The glint in his sky-blue eyes belied his amusement, despite his serious expression. Then he smiled. “May I ascertain whether you’re well, miss?”
“I’m quite all right, but the bottle of medicine must have broken. What a mess!” She held up her gloved hand, sticky liquid dripping onto her navy woolen cloak. “It happened so fast.” Isabel blinked, then, much less amused.
The young man stood then and helped her to her feet. “I am so sorry. I’ll take care of it. What was the medicine for?” He reached for a black bag, which he’d dropped next to him and then rattled around in it.
“The little ones are sick with croup.”
He gave her a quizzical gaze.
“Oh, they’re not my children, but I help with them.”
“I see.” He handed her a small bottle. “Don’t worry. I’m the real thing, not part of a medicine man sideshow.” He grinned.
Isabel took the proffered medicine.
“Where do you live, miss?”
She swallowed. “I...”
“I’m terribly sorry. I don’t mean to be improper. I only want to make sure the druggist delivers more to you as soon as possible. I’ll be heading that way momentarily.”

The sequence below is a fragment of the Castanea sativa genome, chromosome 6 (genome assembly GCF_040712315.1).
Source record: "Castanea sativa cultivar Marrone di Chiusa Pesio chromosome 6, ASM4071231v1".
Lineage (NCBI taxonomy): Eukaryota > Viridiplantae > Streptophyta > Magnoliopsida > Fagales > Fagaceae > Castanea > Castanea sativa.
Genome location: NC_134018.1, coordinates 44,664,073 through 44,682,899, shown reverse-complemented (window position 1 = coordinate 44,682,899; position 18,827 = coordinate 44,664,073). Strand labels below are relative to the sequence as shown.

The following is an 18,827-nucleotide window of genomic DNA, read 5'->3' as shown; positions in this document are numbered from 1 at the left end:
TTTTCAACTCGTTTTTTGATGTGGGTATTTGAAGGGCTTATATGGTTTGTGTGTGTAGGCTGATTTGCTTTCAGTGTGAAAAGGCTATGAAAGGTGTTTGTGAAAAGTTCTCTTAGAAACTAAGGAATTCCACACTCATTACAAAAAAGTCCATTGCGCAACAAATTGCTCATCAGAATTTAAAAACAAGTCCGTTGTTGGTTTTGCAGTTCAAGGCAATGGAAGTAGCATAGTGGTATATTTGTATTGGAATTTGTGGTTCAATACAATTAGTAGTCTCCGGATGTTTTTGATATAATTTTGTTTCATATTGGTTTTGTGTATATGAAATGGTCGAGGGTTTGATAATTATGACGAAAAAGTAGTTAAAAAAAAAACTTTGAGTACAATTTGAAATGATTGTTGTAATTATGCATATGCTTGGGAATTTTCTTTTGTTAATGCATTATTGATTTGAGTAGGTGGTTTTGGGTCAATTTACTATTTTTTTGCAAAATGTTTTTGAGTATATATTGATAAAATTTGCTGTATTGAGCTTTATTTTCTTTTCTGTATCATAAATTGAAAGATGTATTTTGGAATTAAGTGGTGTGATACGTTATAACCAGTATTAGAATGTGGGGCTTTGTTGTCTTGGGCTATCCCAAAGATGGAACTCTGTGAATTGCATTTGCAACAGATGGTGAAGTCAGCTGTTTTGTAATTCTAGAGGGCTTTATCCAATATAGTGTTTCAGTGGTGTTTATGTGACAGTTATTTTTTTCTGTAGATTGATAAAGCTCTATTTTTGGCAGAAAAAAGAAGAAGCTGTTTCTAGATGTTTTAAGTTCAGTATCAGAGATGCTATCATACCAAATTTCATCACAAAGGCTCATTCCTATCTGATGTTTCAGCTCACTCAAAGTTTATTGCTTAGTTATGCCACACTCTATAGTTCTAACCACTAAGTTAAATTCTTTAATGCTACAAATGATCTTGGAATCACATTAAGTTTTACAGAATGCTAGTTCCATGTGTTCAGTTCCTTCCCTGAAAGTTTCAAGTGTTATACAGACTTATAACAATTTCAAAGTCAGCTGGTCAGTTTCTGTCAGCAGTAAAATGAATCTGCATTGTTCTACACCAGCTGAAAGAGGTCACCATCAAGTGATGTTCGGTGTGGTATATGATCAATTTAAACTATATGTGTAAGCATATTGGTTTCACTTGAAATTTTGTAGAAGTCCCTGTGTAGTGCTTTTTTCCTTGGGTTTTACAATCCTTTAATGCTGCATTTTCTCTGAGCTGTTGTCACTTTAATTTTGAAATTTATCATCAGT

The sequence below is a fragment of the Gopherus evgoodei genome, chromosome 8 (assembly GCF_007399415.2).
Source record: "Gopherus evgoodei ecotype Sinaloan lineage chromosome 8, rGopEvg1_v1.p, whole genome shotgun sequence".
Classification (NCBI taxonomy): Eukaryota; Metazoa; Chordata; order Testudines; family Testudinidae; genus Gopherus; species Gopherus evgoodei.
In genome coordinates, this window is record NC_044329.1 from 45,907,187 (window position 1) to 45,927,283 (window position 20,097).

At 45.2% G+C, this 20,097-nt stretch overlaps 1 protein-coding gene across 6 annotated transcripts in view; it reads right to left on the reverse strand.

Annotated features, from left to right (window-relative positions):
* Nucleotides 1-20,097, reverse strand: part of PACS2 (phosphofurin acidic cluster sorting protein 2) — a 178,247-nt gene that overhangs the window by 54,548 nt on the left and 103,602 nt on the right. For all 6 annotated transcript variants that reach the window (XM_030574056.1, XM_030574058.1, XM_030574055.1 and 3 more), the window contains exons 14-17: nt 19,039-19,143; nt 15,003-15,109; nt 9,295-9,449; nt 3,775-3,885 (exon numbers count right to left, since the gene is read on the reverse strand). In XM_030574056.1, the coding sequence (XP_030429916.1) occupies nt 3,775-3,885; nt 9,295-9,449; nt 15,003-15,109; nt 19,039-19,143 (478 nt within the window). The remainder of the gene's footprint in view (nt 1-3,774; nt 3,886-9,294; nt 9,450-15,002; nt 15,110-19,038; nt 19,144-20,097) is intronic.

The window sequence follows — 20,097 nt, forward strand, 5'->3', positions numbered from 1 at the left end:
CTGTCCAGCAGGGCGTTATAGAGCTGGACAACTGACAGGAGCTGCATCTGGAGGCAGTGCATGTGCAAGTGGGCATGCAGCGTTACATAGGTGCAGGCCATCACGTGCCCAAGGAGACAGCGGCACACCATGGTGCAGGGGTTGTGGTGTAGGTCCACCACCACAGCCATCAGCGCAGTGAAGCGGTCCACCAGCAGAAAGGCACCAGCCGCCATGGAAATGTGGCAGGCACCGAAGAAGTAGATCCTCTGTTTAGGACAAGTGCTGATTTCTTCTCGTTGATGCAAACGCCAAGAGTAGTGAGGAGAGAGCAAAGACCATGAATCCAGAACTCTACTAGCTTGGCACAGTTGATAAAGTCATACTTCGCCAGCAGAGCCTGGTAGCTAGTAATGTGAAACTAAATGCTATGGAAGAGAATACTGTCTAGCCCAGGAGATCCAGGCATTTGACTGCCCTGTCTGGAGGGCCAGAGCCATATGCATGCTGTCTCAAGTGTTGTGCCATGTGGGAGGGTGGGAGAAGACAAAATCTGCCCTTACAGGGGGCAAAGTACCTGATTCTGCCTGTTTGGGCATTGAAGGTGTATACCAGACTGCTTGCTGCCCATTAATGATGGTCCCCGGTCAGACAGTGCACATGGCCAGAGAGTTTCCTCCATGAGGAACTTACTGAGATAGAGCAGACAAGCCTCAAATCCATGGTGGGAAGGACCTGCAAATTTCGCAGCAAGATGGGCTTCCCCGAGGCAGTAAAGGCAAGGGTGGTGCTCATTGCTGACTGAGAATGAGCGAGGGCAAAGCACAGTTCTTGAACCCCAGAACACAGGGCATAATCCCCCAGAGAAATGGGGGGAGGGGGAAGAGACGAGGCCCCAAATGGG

She relaxed. “I’m Miss Isabel Jones.” She pulled off the soiled glove. Where could she tell him she lived? Isabel took in the strong chin, straight nose, the blond hair with a bit of curl in front and a moustache. He might as well be a handsome prince rescuing her on a steed. Perhaps the orphan asylum looked like a mansion, but living there wasn’t as impressive as abiding in the Gothic structures on Griswold. She stared down at her wet boots. “Over at Elmwood and Jefferson, at the Protestant Orphan Asylum of Detroit.”
He took her fingers lightly in his. “Delighted to meet you, Miss Jones. I’m Dr. Daniel Harper.”
“Pleased to meet you as well, Doctor.” Isabel pulled her hand away. “I must get back now. Thank you.” She held the bottle up, turned, looked both ways, and then ran across the street.
When she glanced over her shoulder and waved, the young man lifted his hat. “Good-bye.”